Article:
Ø Lytic Mets VS Multiple Myeloma

q          Lytic Mets will see Holes grossly different in size

q          MM will see holes similar in size

Ø If you see bilateral pubis and bilateral isheal Fractures => Saddle Fracture.

Ø Prostusio Acetabuli

Ø Use Kohler’s Line to Dagnosis it -It is drawn along inner portion of pelvis, the femoral head should not cross that line.

Ø If Femoral head does cross that line that means positive Kohler’s Line = Protusio Acetabuli

Ø Common Conditions that cause this:

i. Paget’s

ii. Fibrous Dysplasia

iii. Trauma

iv. Severe DJD

v. Osteomalacia

ü Note: Bilateral Protusio Acetabuli is AKA Otto’s Pelvis. The M/C cause of Otto’s Pelvis is RA.

Slipped Capital Femoral Epiphysis

Ø Usually seen in overweight males.

Ø Use Klein’s Line to diagnosis => is drawn along superior aspect of the neck of femur. It should hit some portion of the femoral head to be normal. Positive Klein’s line = positive slipped femoral epiphysis.

Ø The M/C type I Salter- Harris Fracture (only seen in bones with open growth centers)

Ø Best view to diagnosis slipped capital femoral epiphysis is Frog Leg View.

Ø Clinically, typically seen between 10-16 years old overweight males.

Ø Painless, limp and have referred pain to groin and to knee.

Ø On exam: ↓ internal rotation and abduction of hip

Ø Most cases they leave it alone and let it heal.

Ø Healed SCFE in adults: all growth centers will be closed, but still have positive Klein’s line.

Types of Salter-Harris Fractures

I. Fracture through growth center and get sliding of Epiphysis over metaphysis.

II. Fracture through metaphysis and Growth center (M/C of all of them)

III. Fracture through Epiphysis and Growth Center

IV. Fracture Through everything

V. Compression of Growth Center – worst prognosis since it may cause shortened limb.

Legg Calve Perthes Disease

Ø AVN of hip in a child (4-9 years old)

Ø Takes 2 months for AVN to show up on the X-ray

Ø Cause is Trauma

Ø 4 Radiographic signs (may not see all of them)

i. Flattening of the Femoral Head

ii. Fragmentation of femoral head (“Crescent Sign”)

iii. Whitening of Femoral Head (“Snow Cap Sign”)

iv. Joint space will be wider

Ø Best imaging modality for AVN is MRI; if you cannot order MRI, order BONE SCAN

Ø Healed Legg Calve Perthes disease:

i. Flattening of femoral head

ii. No fragmentation of femoral head

iii. No whitening of femoral head

iv. Joint space will still be wider

Part IV: Mushroom shaped deformity

Presents with painless, limp, pain referred to groin and knee.

On exam-↓internal rotation and abduction of the hip

Part IV: Common outcome-early DJD

Extremity Films

Ø Office Motive: Pain or Dysfunction

Ø Read them from Proximal to Distal anatomically.

Ø Six Steps

1st check Periosteum

Check Cortex

Check Medulla

Check Joint Spaces

Check Growth Centers

Check Soft Tissues

1. First Check Peristeum

Ø Periosteal Reaction: New bone growth in response to cortical destruction (not normal)

Ø Two basic types of Periosteal reactions:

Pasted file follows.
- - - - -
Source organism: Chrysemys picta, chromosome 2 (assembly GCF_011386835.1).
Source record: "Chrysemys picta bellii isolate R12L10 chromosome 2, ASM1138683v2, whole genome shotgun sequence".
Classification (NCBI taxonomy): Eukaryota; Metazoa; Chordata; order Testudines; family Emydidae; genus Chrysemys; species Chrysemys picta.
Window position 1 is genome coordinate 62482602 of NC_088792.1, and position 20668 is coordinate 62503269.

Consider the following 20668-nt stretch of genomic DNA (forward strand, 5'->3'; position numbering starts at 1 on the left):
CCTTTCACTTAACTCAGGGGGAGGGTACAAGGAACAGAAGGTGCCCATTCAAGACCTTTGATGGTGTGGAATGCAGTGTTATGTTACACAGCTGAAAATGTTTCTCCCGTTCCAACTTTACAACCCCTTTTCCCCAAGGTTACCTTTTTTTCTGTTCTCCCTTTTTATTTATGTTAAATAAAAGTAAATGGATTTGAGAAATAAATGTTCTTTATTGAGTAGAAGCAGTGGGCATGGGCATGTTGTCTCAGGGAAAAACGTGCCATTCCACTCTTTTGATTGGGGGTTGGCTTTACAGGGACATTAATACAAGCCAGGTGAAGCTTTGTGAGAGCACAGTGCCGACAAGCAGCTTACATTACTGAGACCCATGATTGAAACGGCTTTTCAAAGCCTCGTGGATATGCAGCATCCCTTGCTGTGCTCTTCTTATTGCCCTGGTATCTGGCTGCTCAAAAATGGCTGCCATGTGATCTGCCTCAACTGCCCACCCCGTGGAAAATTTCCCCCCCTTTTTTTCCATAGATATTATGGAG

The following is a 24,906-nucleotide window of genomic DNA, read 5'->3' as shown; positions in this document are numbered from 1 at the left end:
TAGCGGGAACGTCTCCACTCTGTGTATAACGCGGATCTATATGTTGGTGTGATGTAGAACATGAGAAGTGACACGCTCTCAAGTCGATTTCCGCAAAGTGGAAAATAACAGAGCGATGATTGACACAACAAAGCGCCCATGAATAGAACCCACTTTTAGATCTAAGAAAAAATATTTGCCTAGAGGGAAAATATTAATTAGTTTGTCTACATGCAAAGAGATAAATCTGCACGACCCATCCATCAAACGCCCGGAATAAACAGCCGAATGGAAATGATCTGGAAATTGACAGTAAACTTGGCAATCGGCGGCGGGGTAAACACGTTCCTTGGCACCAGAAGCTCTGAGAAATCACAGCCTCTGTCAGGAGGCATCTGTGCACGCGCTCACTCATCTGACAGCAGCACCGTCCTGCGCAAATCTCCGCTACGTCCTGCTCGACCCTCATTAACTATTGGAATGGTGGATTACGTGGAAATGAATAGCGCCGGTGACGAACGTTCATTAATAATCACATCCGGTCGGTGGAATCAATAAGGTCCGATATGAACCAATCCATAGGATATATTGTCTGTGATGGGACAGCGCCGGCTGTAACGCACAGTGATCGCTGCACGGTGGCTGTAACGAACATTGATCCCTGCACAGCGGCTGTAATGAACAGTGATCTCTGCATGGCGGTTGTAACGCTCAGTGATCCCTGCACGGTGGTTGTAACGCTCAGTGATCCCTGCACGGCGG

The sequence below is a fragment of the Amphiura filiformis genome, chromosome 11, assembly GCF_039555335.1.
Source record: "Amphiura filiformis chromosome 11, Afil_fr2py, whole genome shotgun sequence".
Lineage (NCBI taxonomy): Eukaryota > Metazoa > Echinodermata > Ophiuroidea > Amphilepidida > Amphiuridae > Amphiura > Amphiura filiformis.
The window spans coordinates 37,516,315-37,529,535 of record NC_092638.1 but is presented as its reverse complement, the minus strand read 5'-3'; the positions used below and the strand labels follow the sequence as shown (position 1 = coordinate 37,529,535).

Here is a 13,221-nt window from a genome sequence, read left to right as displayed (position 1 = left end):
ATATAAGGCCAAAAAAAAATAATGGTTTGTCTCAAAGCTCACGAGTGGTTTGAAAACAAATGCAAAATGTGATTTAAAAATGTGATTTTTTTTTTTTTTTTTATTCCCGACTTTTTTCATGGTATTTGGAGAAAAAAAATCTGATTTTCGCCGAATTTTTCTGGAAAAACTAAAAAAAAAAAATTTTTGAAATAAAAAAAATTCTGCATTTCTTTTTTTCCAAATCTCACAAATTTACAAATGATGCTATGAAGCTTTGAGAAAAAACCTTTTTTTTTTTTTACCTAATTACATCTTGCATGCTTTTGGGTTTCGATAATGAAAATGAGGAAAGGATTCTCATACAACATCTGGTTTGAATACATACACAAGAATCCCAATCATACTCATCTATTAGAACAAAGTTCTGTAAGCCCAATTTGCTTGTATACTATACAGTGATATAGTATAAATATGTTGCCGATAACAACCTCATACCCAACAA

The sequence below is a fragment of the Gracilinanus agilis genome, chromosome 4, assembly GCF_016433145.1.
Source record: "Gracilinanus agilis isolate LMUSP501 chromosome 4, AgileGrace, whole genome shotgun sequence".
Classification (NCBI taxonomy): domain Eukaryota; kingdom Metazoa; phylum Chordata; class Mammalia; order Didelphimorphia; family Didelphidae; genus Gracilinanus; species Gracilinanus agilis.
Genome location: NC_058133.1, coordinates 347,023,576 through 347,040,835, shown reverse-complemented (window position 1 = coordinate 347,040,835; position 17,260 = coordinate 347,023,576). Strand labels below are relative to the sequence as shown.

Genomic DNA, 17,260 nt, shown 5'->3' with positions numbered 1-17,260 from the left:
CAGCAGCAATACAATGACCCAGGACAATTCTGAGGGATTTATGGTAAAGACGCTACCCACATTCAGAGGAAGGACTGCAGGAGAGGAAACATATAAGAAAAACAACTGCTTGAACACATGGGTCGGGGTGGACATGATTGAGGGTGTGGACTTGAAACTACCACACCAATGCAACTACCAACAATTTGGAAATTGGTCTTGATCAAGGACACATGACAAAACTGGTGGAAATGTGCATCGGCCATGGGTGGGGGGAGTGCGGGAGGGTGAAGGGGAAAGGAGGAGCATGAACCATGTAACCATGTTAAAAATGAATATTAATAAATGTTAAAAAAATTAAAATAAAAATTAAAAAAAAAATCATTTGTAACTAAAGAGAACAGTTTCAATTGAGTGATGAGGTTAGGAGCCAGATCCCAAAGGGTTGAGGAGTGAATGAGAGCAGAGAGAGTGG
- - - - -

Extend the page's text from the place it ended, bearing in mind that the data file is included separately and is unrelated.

I. Linear AKA Parallel AKA Laminated

q          2 conditions come to mind

i. Trauma

ii. Infection

II. Spiculated AKA Sunburst AKA Radiating

q          Primary malignancy of bone such as a sarcoma

Linear Periosteal Reactions

Ø Only occur on long tubular bones

Ø You must see a thin white line dark line, cortex of bone

Ø To differentiate Trauma VS Infection

Ø Look for signs of Trauma

q          Radiolucent line to indicate fracture line

q          Bony callus (appears as cloudy, white density)

Ewing’s Sarcoma

Ø 10-25 years old

Ø Usually in Diaphysis of the bone

Ø In order to diagnose you must see the following 3 signs:

i. Multilaminated (Onion Skin Appearance) of a periosteal reaction

ii. Lytic areas (100% in the Medulla) surrounded by sclerosis

iii. Boney Expansion

If you donot see all three, then you do not have Ewing’s

ü NOTE: Lytic Mets, MM, Blastic Mets do not Affect the Cortex.

When you see periosteal reaction, then ask “is it Linear?”

If NO, then it is Speculated.

Scoliosis

Ø Two basic types

Congenital

Idiopathic

Ø Congenital scoliosis is a result of congenital anomaly on the film (i.e. most likely a hemivertebra)

Ø If you cannot find a congenital anomaly then it is idiopathic.

Ø Structural – scoliosis does not change based on position.

Ø Functional – Scoliosis will change based on position.

Ø Name it by convexity of Curve.

Ø Measure Scoliotic Curve:

Cobb Method (Best Way!!!)

Riser-Furguson

Ø Monitoring Scoliosis

q          < 20° adjust and monitor

q          20° to 40° refer out for BRACING

q          40° surgery

ü Note: For Part IV anything over 20° you do not treat – Refer out

Ø Children

X-ray them every 2-3 months to monitor curve

Always measure the larger curve if you see two curves on the film.

Will also name it based on large curve

Ø Complications of Scoliosis

q          Cardiopulmonary problems

q          Postural fatigue

q          May cause early DJD due to altered weight bearing

Ø Pattern for part IV

Pick condition you know it is = 1st answer

When picking 2nd answer, do the following:

i. 1st Look for AKA of condition

ii. 2nd Look for Radiographic sign associated with that condition

iii. 3rd if none of above is there – Pick Differential